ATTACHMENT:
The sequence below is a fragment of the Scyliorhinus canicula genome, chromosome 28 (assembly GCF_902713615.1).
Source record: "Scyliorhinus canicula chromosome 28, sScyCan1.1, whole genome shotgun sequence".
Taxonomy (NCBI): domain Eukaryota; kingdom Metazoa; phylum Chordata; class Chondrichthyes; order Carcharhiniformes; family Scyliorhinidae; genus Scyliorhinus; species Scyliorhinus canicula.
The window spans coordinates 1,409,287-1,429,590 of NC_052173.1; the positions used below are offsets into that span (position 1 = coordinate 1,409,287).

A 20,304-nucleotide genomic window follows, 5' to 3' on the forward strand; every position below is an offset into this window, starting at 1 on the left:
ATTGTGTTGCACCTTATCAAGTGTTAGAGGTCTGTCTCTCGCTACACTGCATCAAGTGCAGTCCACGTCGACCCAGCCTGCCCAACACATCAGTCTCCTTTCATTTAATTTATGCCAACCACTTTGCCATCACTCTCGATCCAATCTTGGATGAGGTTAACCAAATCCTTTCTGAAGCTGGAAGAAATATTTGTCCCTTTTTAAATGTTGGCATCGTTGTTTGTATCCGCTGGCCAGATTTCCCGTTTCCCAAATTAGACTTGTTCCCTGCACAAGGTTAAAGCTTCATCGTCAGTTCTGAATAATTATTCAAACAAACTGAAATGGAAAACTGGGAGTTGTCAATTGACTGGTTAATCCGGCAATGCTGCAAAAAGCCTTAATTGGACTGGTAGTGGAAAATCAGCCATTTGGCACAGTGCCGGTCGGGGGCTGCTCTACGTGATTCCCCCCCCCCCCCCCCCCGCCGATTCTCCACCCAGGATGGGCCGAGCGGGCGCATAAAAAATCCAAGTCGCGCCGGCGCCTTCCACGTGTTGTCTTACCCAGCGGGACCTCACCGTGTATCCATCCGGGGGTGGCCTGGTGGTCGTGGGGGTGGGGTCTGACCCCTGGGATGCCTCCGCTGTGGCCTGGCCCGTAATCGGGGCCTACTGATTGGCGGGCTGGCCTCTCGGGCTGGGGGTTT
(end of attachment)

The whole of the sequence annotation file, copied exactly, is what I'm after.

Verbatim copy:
The sequence below is a fragment of the Scyliorhinus canicula genome, chromosome 28 (assembly GCF_902713615.1).
Source record: "Scyliorhinus canicula chromosome 28, sScyCan1.1, whole genome shotgun sequence".
Taxonomy (NCBI): domain Eukaryota; kingdom Metazoa; phylum Chordata; class Chondrichthyes; order Carcharhiniformes; family Scyliorhinidae; genus Scyliorhinus; species Scyliorhinus canicula.
The window spans coordinates 1,409,287-1,429,590 of NC_052173.1; the positions used below are offsets into that span (position 1 = coordinate 1,409,287).

A 20,304-nucleotide genomic window follows, 5' to 3' on the forward strand; every position below is an offset into this window, starting at 1 on the left:
ATTGTGTTGCACCTTATCAAGTGTTAGAGGTCTGTCTCTCGCTACACTGCATCAAGTGCAGTCCACGTCGACCCAGCCTGCCCAACACATCAGTCTCCTTTCATTTAATTTATGCCAACCACTTTGCCATCACTCTCGATCCAATCTTGGATGAGGTTAACCAAATCCTTTCTGAAGCTGGAAGAAATATTTGTCCCTTTTTAAATGTTGGCATCGTTGTTTGTATCCGCTGGCCAGATTTCCCGTTTCCCAAATTAGACTTGTTCCCTGCACAAGGTTAAAGCTTCATCGTCAGTTCTGAATAATTATTCAAACAAACTGAAATGGAAAACTGGGAGTTGTCAATTGACTGGTTAATCCGGCAATGCTGCAAAAAGCCTTAATTGGACTGGTAGTGGAAAATCAGCCATTTGGCACAGTGCCGGTCGGGGGCTGCTCTACGTGATTCCCCCCCCCCCCCCCCCCGCCGATTCTCCACCCAGGATGGGCCGAGCGGGCGCATAAAAAATCCAAGTCGCGCCGGCGCCTTCCACGTGTTGTCTTACCCAGCGGGACCTCACCGTGTATCCATCCGGGGGTGGCCTGGTGGTCGTGGGGGTGGGGTCTGACCCCTGGGATGCCTCCGCTGTGGCCTGGCCCGTAATCGGGGCCTACTGATTGGCGGGCTGGCCTCTCGGGCTGGGGGTTT